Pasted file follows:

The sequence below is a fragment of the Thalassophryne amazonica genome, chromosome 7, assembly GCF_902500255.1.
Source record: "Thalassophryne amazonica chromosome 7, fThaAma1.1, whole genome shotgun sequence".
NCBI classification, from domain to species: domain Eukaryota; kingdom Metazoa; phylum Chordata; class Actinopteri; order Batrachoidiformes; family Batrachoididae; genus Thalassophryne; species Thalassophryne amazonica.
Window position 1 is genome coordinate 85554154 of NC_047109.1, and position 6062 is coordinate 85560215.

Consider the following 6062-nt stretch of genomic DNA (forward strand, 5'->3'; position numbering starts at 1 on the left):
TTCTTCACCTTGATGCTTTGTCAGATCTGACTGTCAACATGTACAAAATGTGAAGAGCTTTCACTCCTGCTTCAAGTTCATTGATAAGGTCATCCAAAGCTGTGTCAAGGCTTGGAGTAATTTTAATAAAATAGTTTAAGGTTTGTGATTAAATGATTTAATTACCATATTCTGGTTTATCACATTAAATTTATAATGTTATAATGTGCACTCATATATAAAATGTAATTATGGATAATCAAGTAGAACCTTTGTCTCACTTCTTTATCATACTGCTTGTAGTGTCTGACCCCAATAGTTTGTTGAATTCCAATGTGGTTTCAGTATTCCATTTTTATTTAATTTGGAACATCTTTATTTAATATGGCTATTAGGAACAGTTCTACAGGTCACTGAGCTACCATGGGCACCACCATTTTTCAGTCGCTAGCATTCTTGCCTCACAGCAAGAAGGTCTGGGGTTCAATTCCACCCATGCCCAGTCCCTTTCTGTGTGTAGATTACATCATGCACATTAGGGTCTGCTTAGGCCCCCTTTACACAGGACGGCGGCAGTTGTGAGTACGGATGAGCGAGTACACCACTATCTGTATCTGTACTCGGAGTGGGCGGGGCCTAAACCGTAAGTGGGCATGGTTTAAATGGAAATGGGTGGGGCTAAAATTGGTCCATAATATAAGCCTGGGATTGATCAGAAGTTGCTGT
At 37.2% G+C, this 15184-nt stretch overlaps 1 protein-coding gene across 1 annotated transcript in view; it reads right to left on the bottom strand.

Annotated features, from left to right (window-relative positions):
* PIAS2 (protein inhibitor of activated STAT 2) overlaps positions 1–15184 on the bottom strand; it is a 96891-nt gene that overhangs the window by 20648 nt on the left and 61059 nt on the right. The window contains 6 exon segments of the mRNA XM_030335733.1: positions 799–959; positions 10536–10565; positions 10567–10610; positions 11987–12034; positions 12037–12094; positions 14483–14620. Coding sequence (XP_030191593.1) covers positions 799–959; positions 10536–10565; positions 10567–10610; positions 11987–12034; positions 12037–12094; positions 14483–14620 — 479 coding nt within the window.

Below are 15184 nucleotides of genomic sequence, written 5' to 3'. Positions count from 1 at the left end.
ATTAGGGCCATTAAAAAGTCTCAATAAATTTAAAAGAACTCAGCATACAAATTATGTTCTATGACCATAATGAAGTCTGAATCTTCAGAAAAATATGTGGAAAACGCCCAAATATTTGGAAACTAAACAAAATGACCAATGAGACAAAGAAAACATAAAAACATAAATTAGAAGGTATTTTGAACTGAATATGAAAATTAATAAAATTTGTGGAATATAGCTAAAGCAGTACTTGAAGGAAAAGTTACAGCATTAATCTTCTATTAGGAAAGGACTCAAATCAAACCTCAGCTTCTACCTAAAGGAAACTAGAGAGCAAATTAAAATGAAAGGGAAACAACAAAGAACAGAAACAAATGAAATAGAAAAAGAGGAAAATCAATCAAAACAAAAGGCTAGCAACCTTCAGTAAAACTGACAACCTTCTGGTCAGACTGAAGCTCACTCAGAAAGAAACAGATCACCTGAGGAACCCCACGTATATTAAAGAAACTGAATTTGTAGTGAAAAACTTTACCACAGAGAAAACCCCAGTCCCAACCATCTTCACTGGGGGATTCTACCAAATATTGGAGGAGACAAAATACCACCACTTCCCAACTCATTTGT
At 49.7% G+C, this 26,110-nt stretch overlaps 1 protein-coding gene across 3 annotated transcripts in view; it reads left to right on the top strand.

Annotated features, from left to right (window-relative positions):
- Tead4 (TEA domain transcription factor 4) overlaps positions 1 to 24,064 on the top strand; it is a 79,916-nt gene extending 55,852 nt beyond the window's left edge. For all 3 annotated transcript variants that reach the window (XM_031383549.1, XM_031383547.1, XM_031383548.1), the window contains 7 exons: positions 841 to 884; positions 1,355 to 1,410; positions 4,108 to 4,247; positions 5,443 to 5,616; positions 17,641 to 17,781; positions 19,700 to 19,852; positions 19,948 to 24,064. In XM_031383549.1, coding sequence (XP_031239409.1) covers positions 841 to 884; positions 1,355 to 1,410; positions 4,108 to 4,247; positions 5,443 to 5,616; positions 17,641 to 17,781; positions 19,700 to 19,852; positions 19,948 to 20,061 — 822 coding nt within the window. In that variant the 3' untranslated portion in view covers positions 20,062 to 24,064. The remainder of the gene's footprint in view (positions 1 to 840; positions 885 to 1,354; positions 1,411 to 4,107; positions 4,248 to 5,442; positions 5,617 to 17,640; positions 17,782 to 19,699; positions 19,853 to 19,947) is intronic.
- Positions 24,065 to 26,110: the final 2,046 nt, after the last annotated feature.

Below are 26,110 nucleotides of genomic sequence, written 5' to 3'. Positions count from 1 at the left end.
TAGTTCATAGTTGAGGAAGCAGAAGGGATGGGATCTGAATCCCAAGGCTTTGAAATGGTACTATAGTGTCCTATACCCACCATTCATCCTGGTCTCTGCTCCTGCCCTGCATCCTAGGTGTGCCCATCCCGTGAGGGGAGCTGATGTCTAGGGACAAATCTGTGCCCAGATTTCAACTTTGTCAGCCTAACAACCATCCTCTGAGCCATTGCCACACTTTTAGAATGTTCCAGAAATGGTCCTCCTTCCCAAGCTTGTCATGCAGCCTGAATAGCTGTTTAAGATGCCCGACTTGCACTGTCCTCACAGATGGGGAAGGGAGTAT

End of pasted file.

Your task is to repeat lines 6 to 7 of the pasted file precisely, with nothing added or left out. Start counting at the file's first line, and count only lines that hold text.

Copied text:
TTCTTCACCTTGATGCTTTGTCAGATCTGACTGTCAACATGTACAAAATGTGAAGAGCTTTCACTCCTGCTTCAAGTTCATTGATAAGGTCATCCAAAGCTGTGTCAAGGCTTGGAGTAATTTTAATAAAATAGTTTAAGGTTTGTGATTAAATGATTTAATTACCATATTCTGGTTTATCACATTAAATTTATAATGTTATAATGTGCACTCATATATAAAATGTAATTATGGATAATCAAGTAGAACCTTTGTCTCACTTCTTTATCATACTGCTTGTAGTGTCTGACCCCAATAGTTTGTTGAATTCCAATGTGGTTTCAGTATTCCATTTTTATTTAATTTGGAACATCTTTATTTAATATGGCTATTAGGAACAGTTCTACAGGTCACTGAGCTACCATGGGCACCACCATTTTTCAGTCGCTAGCATTCTTGCCTCACAGCAAGAAGGTCTGGGGTTCAATTCCACCCATGCCCAGTCCCTTTCTGTGTGTAGATTACATCATGCACATTAGGGTCTGCTTAGGCCCCCTTTACACAGGACGGCGGCAGTTGTGAGTACGGATGAGCGAGTACACCACTATCTGTATCTGTACTCGGAGTGGGCGGGGCCTAAACCGTAAGTGGGCATGGTTTAAATGGAAATGGGTGGGGCTAAAATTGGTCCATAATATAAGCCTGGGATTGATCAGAAGTTGCTGT
At 37.2% G+C, this 15184-nt stretch overlaps 1 protein-coding gene across 1 annotated transcript in view; it reads right to left on the bottom strand.